How do you explain the love affair between Andre Agassi and Wimbledon?
He had pigeon toes, bandy legs, no serve to speak of and he didn’t really like grass as a surface, yet somehow Wimbledon grew to love Andre Agassi and Agassi loved Wimbledon.
What could the world’s oldest tennis tournament, with its archaic clothing rules and grand traditions, possibly have in common with a player from Las Vegas who made television advertisements declaring “image is everything”?
In the early days, Agassi was a teenage human billboard with high profile sponsorship deals and high visibility clothing, yet he was ambivalent about the Championships. After losing in the first round to Henry LeConte in 1987 at the age of 17, Agassi skipped Wimbledon between 1988 and 1990 for various reasons.
“I don’t know why everybody puts so much emphasis on Wimbledon,” said Agassi’s agent Bill Shelton, defending his client’s decision to miss the tournament in 1989. “It’s just another tournament, like the rest. It’s just not in his schedule. Andre needs a rest between the clay season and the hard-court season. He’ll play Wimbledon. Wimbledon is going to be around.”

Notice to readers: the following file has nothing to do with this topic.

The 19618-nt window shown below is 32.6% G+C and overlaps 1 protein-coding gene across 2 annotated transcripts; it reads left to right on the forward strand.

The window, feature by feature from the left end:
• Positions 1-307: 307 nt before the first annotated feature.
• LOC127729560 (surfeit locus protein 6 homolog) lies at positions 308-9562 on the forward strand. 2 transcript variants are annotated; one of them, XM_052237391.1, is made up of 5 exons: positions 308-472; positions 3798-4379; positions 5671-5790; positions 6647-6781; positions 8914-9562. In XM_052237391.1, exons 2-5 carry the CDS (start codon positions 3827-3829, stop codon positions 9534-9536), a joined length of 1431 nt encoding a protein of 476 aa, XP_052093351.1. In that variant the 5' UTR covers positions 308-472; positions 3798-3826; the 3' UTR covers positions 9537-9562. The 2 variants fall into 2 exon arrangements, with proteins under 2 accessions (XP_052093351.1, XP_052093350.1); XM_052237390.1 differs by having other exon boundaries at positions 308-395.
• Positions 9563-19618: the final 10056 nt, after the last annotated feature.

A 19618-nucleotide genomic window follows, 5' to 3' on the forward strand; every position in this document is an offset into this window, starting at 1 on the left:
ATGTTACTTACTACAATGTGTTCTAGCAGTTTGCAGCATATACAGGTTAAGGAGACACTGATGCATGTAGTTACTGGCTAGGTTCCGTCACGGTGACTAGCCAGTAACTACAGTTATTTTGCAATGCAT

Jimmy Connors verbalised the thoughts of many Wimbledon fans when he said Agassi was a victory for style of substance. “They’ve tried to create this rebellious image for him and make him look like a big-time winner. But it doesn’t mean very much unless he wins tournaments. He’s nothing more than the product of sponsors’ hype. They have tried so hard to give him the bad-boy appeal of John McEnroe, but they forget that John has always been a winner and a champion. He never needed fancy coloured clothes.”
Connors was spectacularly wrong. Agassi compiled a list of achievements that has put him amongst the tennis greats: one of only five men to win all four Grand Slams; oldest world number one; winner of 60 singles titles; etc. And when it came to substance, he was like an iceberg: what you saw was just the tip. Andy Roddick once asked Agassi for his greatest regret, and Agassi replied it was not starting his charitable foundation earlier.
We can throw stats around all day, but that doesn’t explain the whole Agassi-Wimbledon thing. My question is: when did Wimbledon fall in love with Andre Agassi?